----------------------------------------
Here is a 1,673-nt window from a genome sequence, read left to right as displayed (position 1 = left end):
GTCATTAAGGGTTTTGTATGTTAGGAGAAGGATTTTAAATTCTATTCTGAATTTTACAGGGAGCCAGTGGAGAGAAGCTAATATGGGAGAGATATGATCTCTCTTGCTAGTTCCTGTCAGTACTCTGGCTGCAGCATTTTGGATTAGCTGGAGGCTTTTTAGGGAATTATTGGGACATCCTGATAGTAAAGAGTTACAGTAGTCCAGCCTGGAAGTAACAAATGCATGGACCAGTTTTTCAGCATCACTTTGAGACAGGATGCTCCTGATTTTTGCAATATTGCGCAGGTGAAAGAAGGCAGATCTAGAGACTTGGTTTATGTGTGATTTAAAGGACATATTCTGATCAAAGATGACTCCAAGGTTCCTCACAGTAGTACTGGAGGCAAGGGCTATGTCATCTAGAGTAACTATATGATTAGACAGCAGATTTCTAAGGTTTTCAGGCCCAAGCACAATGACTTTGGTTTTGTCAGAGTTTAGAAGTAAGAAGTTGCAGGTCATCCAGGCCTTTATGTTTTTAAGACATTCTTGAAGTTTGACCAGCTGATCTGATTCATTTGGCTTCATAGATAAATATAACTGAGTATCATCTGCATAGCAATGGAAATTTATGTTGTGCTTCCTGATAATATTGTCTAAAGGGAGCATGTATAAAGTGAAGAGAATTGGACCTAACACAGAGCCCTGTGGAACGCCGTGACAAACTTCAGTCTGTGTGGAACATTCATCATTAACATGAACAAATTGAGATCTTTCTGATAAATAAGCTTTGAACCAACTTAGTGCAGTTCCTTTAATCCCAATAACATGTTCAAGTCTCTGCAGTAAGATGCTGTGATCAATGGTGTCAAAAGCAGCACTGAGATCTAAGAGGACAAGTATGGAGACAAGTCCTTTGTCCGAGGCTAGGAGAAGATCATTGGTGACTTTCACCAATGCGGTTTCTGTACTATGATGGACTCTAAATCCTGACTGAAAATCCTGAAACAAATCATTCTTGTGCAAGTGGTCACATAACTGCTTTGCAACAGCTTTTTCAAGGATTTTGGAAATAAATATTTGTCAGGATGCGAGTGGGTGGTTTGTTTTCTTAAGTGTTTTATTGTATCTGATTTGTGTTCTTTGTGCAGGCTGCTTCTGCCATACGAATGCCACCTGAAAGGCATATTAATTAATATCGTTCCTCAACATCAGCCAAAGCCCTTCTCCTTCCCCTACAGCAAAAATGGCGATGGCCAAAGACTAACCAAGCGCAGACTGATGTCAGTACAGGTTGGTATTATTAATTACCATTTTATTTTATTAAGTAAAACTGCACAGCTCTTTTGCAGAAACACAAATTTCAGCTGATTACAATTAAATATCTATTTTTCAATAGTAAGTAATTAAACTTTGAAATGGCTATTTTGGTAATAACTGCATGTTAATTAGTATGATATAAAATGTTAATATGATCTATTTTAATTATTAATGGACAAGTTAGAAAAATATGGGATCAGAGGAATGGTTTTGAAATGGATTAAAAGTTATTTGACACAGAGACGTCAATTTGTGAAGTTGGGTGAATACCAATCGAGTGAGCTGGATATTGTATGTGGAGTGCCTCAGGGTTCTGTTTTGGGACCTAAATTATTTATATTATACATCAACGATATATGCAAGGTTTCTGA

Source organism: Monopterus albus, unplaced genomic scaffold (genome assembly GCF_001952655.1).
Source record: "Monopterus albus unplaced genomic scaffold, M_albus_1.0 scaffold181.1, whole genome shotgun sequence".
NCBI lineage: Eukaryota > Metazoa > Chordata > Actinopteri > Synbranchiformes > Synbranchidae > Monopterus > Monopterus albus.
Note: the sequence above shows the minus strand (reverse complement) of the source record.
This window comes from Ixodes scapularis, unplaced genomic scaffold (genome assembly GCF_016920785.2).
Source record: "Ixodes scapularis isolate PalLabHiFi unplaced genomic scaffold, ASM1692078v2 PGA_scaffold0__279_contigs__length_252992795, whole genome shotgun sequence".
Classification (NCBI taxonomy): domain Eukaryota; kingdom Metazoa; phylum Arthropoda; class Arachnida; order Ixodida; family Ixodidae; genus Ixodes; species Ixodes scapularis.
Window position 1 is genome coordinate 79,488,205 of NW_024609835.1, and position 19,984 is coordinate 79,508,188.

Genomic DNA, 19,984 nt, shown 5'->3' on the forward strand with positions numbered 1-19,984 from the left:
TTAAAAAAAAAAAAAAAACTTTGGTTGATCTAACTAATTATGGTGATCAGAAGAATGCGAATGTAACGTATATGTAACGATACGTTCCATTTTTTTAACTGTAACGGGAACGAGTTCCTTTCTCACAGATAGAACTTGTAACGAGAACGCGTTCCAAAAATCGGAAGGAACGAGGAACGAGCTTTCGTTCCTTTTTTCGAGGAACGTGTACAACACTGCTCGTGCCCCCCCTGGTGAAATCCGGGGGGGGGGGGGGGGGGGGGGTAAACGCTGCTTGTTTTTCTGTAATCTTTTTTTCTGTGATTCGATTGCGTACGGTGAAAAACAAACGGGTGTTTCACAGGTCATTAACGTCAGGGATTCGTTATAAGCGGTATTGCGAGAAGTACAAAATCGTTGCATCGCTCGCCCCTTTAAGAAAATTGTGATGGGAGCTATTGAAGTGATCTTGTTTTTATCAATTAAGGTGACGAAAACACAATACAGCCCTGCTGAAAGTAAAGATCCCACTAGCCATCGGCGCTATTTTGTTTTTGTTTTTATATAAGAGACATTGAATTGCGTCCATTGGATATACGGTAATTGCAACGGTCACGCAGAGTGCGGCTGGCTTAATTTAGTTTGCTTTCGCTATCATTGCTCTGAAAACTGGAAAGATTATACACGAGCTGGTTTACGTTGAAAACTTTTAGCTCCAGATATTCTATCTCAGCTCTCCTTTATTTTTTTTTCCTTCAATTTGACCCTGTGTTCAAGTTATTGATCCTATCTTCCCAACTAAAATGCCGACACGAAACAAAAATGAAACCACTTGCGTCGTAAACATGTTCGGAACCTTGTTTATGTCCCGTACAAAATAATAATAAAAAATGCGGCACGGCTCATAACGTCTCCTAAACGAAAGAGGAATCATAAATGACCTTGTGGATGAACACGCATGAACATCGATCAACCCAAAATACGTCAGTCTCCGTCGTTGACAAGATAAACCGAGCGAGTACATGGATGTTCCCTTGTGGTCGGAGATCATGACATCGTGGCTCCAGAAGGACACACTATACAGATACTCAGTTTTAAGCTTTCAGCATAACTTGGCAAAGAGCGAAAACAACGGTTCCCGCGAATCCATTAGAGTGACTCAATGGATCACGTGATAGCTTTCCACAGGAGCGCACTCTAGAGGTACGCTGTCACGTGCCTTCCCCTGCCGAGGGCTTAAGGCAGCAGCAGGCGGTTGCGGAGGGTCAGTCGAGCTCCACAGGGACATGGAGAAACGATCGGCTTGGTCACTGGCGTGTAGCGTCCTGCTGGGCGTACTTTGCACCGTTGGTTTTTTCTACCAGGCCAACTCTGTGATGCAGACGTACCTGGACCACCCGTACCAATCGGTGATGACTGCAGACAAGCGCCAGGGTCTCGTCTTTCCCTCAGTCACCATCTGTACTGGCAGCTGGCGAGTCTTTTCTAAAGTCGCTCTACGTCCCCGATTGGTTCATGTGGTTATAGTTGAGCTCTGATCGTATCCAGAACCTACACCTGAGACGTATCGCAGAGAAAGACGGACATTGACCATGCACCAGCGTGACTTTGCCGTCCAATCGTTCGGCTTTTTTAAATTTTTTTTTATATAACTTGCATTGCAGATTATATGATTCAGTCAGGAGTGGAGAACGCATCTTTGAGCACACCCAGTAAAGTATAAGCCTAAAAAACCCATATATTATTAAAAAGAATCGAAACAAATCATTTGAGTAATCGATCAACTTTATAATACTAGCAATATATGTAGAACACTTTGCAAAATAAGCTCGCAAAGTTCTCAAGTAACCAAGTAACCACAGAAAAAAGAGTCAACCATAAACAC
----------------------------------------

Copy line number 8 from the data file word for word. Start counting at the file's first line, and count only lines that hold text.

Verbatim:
Source record: "Ixodes scapularis isolate PalLabHiFi unplaced genomic scaffold, ASM1692078v2 PGA_scaffold0__279_contigs__length_252992795, whole genome shotgun sequence".